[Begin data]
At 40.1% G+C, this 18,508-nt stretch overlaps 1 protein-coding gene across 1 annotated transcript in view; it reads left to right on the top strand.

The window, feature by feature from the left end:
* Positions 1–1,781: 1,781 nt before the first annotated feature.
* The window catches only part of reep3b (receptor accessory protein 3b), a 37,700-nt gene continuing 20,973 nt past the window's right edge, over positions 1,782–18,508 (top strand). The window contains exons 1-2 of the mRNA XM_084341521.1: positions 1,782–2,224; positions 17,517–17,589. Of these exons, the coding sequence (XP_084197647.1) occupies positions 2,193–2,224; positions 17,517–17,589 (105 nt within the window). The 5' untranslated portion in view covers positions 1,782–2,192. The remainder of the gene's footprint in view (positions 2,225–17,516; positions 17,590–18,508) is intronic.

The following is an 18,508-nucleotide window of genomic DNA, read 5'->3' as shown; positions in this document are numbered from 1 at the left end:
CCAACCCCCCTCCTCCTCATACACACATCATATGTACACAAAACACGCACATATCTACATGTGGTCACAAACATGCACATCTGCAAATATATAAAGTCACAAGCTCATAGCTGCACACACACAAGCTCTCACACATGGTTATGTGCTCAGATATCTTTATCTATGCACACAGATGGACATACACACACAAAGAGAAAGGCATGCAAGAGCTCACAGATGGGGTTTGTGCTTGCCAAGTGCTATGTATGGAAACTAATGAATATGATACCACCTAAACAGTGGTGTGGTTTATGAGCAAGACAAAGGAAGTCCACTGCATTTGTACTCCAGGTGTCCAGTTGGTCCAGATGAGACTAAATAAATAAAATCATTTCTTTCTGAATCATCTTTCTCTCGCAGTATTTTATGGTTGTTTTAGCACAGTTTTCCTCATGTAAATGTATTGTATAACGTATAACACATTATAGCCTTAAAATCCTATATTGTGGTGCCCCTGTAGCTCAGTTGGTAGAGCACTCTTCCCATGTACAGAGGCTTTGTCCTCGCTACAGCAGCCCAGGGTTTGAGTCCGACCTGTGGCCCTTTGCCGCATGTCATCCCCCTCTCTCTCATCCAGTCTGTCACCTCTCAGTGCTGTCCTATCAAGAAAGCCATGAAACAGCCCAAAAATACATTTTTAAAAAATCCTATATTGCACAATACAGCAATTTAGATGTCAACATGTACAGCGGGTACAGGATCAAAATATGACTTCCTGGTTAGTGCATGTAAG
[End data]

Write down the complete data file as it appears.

At 40.1% G+C, this 18,508-nt stretch overlaps 1 protein-coding gene across 1 annotated transcript in view; it reads left to right on the top strand.

The window, feature by feature from the left end:
* Positions 1–1,781: 1,781 nt before the first annotated feature.
* The window catches only part of reep3b (receptor accessory protein 3b), a 37,700-nt gene continuing 20,973 nt past the window's right edge, over positions 1,782–18,508 (top strand). The window contains exons 1-2 of the mRNA XM_084341521.1: positions 1,782–2,224; positions 17,517–17,589. Of these exons, the coding sequence (XP_084197647.1) occupies positions 2,193–2,224; positions 17,517–17,589 (105 nt within the window). The 5' untranslated portion in view covers positions 1,782–2,192. The remainder of the gene's footprint in view (positions 2,225–17,516; positions 17,590–18,508) is intronic.

The following is an 18,508-nucleotide window of genomic DNA, read 5'->3' as shown; positions in this document are numbered from 1 at the left end:
CCAACCCCCCTCCTCCTCATACACACATCATATGTACACAAAACACGCACATATCTACATGTGGTCACAAACATGCACATCTGCAAATATATAAAGTCACAAGCTCATAGCTGCACACACACAAGCTCTCACACATGGTTATGTGCTCAGATATCTTTATCTATGCACACAGATGGACATACACACACAAAGAGAAAGGCATGCAAGAGCTCACAGATGGGGTTTGTGCTTGCCAAGTGCTATGTATGGAAACTAATGAATATGATACCACCTAAACAGTGGTGTGGTTTATGAGCAAGACAAAGGAAGTCCACTGCATTTGTACTCCAGGTGTCCAGTTGGTCCAGATGAGACTAAATAAATAAAATCATTTCTTTCTGAATCATCTTTCTCTCGCAGTATTTTATGGTTGTTTTAGCACAGTTTTCCTCATGTAAATGTATTGTATAACGTATAACACATTATAGCCTTAAAATCCTATATTGTGGTGCCCCTGTAGCTCAGTTGGTAGAGCACTCTTCCCATGTACAGAGGCTTTGTCCTCGCTACAGCAGCCCAGGGTTTGAGTCCGACCTGTGGCCCTTTGCCGCATGTCATCCCCCTCTCTCTCATCCAGTCTGTCACCTCTCAGTGCTGTCCTATCAAGAAAGCCATGAAACAGCCCAAAAATACATTTTTAAAAAATCCTATATTGCACAATACAGCAATTTAGATGTCAACATGTACAGCGGGTACAGGATCAAAATATGACTTCCTGGTTAGTGCATGTAAG